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A detailed guide is being prepared.

Meanwhile refer to DebianEdu/Documentation/Wheezy/Installation for information on installing.
A detailed guide is being prepared. Meanwhile refer to the [[DebianEdu/Documentation/Wheezy/Installation|Installaiton page]].

This page is created to become a main guide to people that are new to DebianEdu. Once you get a DebianEdu network up and running, it will be easier to learn more about it or extent its features. The objective of this page is to provide detailed help on how to prepare a topology and install the current version of DebianEdu.

DebianEdu current version: Wheezy


Get a DebianEdu copy

Check the Get a Copy page to learn how to get a copy.


Prepare a basic topology

Minimum hardware components

1 Gateway (class A ip capable).
2 Switch (preferable minimum of gigabit technlogy).
1 Computer to act as a main-server with two ethernet cards. Preferably with high RAM provision and multiple cores.
1 Thin client with an ethernet card. Preferably network boot capable.

Basic topology scheme

The image below represents a simple topology that could perfectly fit to a small academy's needs. If you are just experimenting, it is strongly recommended that you start trying with this example and once you get it, expand from it. If you keep it simple, chances are it will be easier for you to detect and isolate problems as they arise. Additionally you probably will have two buy few material.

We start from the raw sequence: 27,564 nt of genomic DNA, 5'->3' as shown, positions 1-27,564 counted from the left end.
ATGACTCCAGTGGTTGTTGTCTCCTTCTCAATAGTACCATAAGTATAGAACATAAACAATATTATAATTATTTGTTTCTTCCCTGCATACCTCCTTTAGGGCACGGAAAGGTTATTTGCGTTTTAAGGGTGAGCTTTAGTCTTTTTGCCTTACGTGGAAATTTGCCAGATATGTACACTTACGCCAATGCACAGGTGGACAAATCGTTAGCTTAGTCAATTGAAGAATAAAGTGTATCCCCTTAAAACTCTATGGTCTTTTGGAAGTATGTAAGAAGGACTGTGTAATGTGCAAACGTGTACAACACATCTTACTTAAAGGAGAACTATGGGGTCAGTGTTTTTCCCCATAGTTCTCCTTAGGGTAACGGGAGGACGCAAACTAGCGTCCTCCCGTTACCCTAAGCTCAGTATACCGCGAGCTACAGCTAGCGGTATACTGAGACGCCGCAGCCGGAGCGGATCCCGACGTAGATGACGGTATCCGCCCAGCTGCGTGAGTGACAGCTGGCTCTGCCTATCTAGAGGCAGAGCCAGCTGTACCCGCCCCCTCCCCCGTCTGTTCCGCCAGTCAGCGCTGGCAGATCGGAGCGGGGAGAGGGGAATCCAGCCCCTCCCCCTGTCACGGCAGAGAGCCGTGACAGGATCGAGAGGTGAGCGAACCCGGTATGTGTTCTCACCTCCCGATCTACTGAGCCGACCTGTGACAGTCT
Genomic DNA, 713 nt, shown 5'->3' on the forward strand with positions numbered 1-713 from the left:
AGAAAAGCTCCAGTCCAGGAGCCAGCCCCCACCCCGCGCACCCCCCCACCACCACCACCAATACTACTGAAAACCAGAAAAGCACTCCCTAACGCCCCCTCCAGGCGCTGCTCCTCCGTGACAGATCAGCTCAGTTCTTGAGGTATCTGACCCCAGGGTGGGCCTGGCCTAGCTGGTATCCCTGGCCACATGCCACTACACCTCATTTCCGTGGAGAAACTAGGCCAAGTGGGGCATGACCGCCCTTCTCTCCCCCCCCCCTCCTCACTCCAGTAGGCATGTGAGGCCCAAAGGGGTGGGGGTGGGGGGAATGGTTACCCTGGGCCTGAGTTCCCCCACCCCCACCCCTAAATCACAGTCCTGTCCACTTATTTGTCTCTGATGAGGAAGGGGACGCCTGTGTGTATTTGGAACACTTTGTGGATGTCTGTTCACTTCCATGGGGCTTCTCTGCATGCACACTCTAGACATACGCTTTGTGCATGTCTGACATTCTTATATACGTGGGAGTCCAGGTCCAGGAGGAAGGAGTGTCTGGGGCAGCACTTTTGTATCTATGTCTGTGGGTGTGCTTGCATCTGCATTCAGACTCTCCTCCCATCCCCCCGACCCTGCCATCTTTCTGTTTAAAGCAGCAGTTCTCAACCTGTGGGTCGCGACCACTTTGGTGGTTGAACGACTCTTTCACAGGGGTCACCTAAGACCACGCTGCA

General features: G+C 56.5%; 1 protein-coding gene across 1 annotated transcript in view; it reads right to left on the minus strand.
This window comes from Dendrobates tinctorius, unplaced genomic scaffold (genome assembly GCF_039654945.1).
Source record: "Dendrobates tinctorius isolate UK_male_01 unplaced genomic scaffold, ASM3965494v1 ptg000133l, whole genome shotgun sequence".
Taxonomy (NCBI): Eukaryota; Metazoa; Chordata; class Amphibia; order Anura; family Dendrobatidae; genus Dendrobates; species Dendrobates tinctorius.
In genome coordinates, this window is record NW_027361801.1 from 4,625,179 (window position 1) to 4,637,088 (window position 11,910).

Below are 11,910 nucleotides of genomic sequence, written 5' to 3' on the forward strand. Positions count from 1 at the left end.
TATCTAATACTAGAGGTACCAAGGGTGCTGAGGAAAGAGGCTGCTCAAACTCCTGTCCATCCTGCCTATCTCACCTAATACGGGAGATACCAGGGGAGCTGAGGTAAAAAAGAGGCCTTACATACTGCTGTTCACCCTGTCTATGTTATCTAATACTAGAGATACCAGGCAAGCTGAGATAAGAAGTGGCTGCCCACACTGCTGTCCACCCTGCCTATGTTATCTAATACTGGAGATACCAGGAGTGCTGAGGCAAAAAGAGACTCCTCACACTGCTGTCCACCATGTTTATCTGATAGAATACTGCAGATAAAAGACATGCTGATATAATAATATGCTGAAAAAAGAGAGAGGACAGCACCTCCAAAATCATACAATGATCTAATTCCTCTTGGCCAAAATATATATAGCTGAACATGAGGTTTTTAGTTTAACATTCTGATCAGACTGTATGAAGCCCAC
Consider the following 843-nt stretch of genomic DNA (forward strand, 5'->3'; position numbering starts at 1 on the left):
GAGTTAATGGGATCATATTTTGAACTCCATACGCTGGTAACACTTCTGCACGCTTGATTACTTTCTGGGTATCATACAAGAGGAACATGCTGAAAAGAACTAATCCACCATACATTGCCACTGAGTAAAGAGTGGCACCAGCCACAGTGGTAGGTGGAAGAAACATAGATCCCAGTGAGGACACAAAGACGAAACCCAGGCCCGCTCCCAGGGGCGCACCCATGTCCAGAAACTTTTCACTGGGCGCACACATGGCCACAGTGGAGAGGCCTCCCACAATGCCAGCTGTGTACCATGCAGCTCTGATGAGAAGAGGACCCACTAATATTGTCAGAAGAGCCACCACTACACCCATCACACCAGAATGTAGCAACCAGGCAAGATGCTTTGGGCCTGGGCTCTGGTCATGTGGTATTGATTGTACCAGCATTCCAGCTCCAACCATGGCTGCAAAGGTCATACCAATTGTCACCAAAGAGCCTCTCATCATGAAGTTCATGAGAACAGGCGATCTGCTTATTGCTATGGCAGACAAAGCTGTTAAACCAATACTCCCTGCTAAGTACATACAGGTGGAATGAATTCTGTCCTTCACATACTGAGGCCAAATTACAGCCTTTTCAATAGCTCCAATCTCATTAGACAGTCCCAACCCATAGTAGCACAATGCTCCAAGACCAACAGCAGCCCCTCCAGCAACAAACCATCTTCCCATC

basic-topology.png

  • Connect a switch to the gateway. Check that your gateway have a "class A" dhcp server (providing ip's similar to 10.0.0.1). Most home router will not be able to serve class A ip's. If that is your case the easiest solution is to place a capable router between the gateway and the switch. TIP: Consider this article as a cheap way of acquiring a class A capable device. http://lifehacker.com/178132/hack-attack-turn-your-60-router-into-a-600-router

  • Connect the switch to the main-server's interface reserved for the Internet connection. Remember that a main-server needs two network interfaces (that is two ethernet boards, preferably gigabit technology).
  • Connect the second interface to a second switch.
  • Connect any thin client you want on the network to the second switch.

You are done with the basics. The network can host more types of nodes but by now it's enough with this. Actually you could even omit the switch 10.0.0.0/8 if you only wanted a thin-client server and didn't need any individual workstation connected to the main network. Even though, that switch is useful because the machines connected to it, when booting are provided with a menu that allows to install new nodes on the network. That is the preferred method to add new nodes on the network as most of the configuration is made automatically.


Install a main-server

A detailed guide is being prepared. Meanwhile refer to the Installaiton page.


Additional notes